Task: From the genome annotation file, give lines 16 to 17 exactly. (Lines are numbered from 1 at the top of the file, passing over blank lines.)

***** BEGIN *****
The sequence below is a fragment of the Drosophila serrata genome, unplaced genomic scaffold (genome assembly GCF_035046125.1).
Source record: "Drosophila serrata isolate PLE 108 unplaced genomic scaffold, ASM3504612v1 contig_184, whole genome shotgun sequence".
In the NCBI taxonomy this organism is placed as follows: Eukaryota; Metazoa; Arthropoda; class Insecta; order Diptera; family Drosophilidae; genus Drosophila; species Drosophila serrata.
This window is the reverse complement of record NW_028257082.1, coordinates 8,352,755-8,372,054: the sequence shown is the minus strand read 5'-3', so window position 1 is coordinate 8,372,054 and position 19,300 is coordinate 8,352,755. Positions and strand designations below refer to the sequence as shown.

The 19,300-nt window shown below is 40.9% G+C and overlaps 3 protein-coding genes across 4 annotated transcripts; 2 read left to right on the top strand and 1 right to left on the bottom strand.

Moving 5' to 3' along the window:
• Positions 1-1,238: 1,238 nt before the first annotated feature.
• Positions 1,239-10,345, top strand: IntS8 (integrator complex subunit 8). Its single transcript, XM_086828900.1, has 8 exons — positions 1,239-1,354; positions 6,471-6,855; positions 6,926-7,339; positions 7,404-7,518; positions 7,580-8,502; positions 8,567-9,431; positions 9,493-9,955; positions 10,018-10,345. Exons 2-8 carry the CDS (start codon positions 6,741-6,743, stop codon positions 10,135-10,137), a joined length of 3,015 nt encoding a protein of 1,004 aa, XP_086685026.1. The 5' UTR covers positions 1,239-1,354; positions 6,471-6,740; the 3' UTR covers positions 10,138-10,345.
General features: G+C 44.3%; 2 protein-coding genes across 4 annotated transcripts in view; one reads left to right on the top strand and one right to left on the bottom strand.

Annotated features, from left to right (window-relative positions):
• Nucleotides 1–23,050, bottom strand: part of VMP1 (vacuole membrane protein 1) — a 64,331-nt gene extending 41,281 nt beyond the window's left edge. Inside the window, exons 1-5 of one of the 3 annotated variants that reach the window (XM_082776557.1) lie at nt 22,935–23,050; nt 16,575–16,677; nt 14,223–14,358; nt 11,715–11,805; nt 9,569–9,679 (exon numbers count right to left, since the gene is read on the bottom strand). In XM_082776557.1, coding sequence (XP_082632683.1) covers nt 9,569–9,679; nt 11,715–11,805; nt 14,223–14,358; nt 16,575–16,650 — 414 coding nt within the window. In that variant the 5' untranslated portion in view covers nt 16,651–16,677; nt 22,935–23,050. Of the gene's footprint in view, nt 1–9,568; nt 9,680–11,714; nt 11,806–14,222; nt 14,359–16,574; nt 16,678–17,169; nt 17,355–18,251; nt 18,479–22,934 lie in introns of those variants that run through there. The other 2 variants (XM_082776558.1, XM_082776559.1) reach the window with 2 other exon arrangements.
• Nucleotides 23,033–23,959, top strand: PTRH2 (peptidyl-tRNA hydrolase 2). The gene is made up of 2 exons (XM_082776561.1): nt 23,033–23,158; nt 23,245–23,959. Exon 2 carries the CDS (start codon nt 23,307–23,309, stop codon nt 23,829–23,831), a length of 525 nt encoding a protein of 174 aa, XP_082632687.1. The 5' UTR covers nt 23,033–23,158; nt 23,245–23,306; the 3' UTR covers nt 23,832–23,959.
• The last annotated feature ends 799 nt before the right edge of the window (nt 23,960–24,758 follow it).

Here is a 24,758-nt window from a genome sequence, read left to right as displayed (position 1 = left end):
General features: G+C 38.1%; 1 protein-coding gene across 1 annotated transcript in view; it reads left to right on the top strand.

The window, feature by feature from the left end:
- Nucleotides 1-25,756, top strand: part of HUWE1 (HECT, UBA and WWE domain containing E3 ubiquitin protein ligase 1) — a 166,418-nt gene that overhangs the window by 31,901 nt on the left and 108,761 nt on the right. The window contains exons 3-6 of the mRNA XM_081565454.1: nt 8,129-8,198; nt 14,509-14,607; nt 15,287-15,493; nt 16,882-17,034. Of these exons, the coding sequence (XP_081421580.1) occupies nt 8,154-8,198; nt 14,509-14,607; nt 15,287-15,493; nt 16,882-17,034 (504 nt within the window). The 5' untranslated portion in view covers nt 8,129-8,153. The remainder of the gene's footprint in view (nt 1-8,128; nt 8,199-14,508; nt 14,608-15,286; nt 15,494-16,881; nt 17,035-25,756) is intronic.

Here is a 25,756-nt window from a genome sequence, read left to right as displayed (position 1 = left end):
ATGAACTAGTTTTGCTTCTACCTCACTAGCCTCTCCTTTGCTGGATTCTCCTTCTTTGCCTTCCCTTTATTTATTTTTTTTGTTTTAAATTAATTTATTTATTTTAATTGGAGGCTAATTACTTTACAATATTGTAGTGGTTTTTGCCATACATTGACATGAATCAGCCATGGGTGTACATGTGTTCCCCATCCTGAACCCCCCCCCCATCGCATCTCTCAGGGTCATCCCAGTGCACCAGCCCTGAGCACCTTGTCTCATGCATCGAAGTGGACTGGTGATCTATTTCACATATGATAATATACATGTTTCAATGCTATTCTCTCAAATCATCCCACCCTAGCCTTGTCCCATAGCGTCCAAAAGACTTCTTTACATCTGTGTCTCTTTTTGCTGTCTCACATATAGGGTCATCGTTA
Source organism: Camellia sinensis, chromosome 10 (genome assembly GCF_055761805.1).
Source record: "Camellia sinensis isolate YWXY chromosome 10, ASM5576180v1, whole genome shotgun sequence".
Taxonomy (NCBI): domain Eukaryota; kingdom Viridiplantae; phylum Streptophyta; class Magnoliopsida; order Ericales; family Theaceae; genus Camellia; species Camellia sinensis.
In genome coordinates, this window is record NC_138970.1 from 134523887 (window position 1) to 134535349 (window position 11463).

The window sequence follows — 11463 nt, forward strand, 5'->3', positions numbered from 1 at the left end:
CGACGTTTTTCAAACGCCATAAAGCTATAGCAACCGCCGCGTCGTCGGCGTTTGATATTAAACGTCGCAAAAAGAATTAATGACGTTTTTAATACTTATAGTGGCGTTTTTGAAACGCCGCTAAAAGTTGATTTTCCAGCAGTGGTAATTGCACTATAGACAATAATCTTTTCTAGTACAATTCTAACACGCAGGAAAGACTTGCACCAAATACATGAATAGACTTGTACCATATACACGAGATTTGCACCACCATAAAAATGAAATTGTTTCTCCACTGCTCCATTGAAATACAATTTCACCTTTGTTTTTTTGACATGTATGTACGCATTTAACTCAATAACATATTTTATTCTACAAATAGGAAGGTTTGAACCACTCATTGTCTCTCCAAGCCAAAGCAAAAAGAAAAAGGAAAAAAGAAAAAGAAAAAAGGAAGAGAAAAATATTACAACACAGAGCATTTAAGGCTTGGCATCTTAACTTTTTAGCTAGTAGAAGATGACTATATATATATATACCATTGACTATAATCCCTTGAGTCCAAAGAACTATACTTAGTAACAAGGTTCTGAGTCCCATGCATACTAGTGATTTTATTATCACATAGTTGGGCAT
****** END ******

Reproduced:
The window, feature by feature from the left end:
- Nucleotides 1-25,756, top strand: part of HUWE1 (HECT, UBA and WWE domain containing E3 ubiquitin protein ligase 1) — a 166,418-nt gene that overhangs the window by 31,901 nt on the left and 108,761 nt on the right. The window contains exons 3-6 of the mRNA XM_081565454.1: nt 8,129-8,198; nt 14,509-14,607; nt 15,287-15,493; nt 16,882-17,034. Of these exons, the coding sequence (XP_081421580.1) occupies nt 8,154-8,198; nt 14,509-14,607; nt 15,287-15,493; nt 16,882-17,034 (504 nt within the window). The 5' untranslated portion in view covers nt 8,129-8,153. The remainder of the gene's footprint in view (nt 1-8,128; nt 8,199-14,508; nt 14,608-15,286; nt 15,494-16,881; nt 17,035-25,756) is intronic.